But Okine can see.

The boy was huddled in the shadows, but Okine spotted him. The lumbering demon commander snagged boy by a fistful of his hair.

The boy yelped and turned. Clawing at Okine’s meaty fist and dragging his head forward. There was a strange scraping that Chavias was very sure was the boy pulling his own head out to escape. He lurched forward and was huffing as he tugged from Okine’s unyielding fist.

Okine turned his grip more deeply into the boy’s hair, closer to his skull and drug him from the caves grunting and jerking.

Okine is always going to get ahold of his hair. Chavias could tell it was hurting the boy and knew that’d bring Okine joy.

Over the next few weeks, Chavias watched the boy. Scuttling around the caves as though accustomed to the dark. The barred door of Chavias’ prison chamber was kept closed since he’d healed from his last wounds. It was hard for him to get a good look at the wild child.

The boy, running to and fro on all fours and skulking in the dark often watched Chavias from the deep corners of the cave halls.

“What is it you want, Boy?”

No answer. Chavias sat on his cot, staring through the bars. Sensing the child across the black stone floor, leaned against the wall. Staring at Chavias with equal intensity. Chavias let his eyes turn yellow, flaring in the dark like a candle brightening.

The boy’s burned gold in answer. Dimming in the same way. Animal to animal.

After a time, the boy stood. Rocks rolling underfoot as he walked to Chavias’ cell door. Stepping into the light of the torches with his head tilted far sideways in interest. “Who are you?”

Chavias’ chin lifted at the boy’s boldness. “Better question, lad, is who are you?”

“She called me Jaxson. I’ve no name now.” Though his voice was disheartened, his eyes were unflinching. Refusing to look away.

She? A mother?

“Everyone needs a name.”

“Then it falls unto you to gift me one.” His chin lifted.

“I knew a man. Fierce like you. Wild like you. Vicious to the core.”

The boy was motionless, waiting.

Neither insulted nor impressed.

His name was, “Acel.” Chavias thought better of giving him the name Mardichi in-case the boy’s allegiance was to Radix, already.

Or will be in future.

“Let us call you Acel Jaxson.” Chavias continued.

“Call me what you wish.” The boy said dispassionately.

“Boy give me that blade.” Chavias leaned his face between the bars

He followed the direction of Chavias’ gaze to a small knife hanging off his belt in a pouch that looked to be made of rat skin.

Something he probably constructed. I’d be more interested in knowing where he got the dagger. Okine didn’t give him that.

The boy pulled it loose and slapped the handle into Chavias’ huge waiting hand.

Chavias gestured in a turning motion with his pointer finger.

Boy gave him an assessing look and then rounded. Putting his back to the bars.

Chavias got a handful of the matted yellow-brown hair and began scraping at it with the dagger. Pitching the filthy locks to the cave floor as he freed them.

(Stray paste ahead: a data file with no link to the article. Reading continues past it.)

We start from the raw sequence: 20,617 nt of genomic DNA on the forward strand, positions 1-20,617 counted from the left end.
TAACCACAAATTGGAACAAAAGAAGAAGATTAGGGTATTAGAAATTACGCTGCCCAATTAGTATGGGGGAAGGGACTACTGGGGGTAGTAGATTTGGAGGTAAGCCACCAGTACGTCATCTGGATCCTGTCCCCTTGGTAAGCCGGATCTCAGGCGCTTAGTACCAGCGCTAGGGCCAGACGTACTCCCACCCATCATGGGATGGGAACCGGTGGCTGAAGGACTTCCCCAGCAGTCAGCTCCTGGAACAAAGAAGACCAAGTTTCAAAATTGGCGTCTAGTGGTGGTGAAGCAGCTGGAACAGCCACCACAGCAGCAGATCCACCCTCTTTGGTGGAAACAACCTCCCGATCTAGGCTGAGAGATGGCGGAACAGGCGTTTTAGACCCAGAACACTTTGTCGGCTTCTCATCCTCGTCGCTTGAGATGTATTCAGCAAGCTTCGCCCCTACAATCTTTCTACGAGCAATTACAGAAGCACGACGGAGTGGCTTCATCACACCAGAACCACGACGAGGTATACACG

The boy hissed through his teeth but didn’t move. Patiently waiting until the task was complete.

Not even asking questions. Chavias noted.

When he was finished with the last fistful it broke free and he tossed it down. “Now Okine will have nothing to snag you by.” The boy looked at the hair on the ground.

Does he miss it? Why the long study?

“Easier then doing it myself.” He murmured.

“Were you going to?” Chavias was startled that he’d seen the need.

“Of course. Why I took the sticker.” He held his hand out for the dagger and Chavias handed it back. Offering it blade first.

To see what the lad would do.

The boy gripped the knife. Apparently without cutting himself since he didn’t wince or hesitate. He put it back in the ratskin pouch.

But Chavias caught the whiff of blood. And heard the drip of a heavier droplet into the puddle at their feet.

He did cut himself. He just didn’t react.

Unemotional little Dread. Chavias’ black brow lifted in surprise.

A rat squeaked to the side of the boy and his head whipped to see it. Without anything further, he lunged and landed on it. Sinking white teeth into its thick sides. Making it shriek in pain as he bit through rodent bone.

He ate it without blinking. Clearly starved.

Obviously starved much of his life to be so comfortable eating vermin. Chavias gathered it was safe to assume that with the child’s strange flaring gold eyes and brutal nature, his parents had feared him. Likely hidden him away somewhere as cold and dark as this. That’s why he’s so comfortable here.

A dungeon. It pained Chavias to realize someone had thrown this child in the bottommost level of a castle. And, it appeared, left him to die. A feat which he’d refused to comply with until they felt it necessary to send him off in finery as a last farewell.

Paying a mercenary to kill him.

Chavias had no idea why he was drug straight from the torture room to Radix’s throne room the following day.

Radix sat on a stone seat framed by jutting boulders. An expansive room. Littered with fallen granite.


Chavias blinked up into his beady eyes. He’s something that can only look at you from dark corners. Chavias’ contempt was obvious on his face.

“It fascinates me. That all my attempts to converse, charm, or cajole the boy have failed. He scurries like some animal in these corridors.” Radix gestured around. “But hardly says a word. Yet my nonis tell me he has spoken to you. Sought you out.”

“He’s spoken to me.” Chavias acknowledged. Uncertain where this was going.

“Then you will take him in hand. He will accompany you on your missions.”

“You don’t fear I’ll sway him from you?”

“It matters not. I have found him immovable. He will either see your bloodlust and learn it or he will not, and I will kill him. It matters little to me.”

I think you underestimate him. Chavias thought. But was willing to play Radix’s little game.

Chavias had seen the intelligence in the boy’s eyes. Heard the sharpness in his tone. And it had occurred to Chavias that in all these caverns and all the versions of evil filling them. It’d been Chavias, the only one with a glimmer of good still remaining, that the boy spoke to.

He’s not evil. I don’t believe he ever will be.

But I will train him, mentor him, teach him to fight…And one day he will turn on you like the animal he is.